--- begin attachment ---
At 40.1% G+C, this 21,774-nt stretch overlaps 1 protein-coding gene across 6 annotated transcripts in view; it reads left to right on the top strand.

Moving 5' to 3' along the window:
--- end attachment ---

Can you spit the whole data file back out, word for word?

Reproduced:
At 40.1% G+C, this 21,774-nt stretch overlaps 1 protein-coding gene across 6 annotated transcripts in view; it reads left to right on the top strand.

Moving 5' to 3' along the window: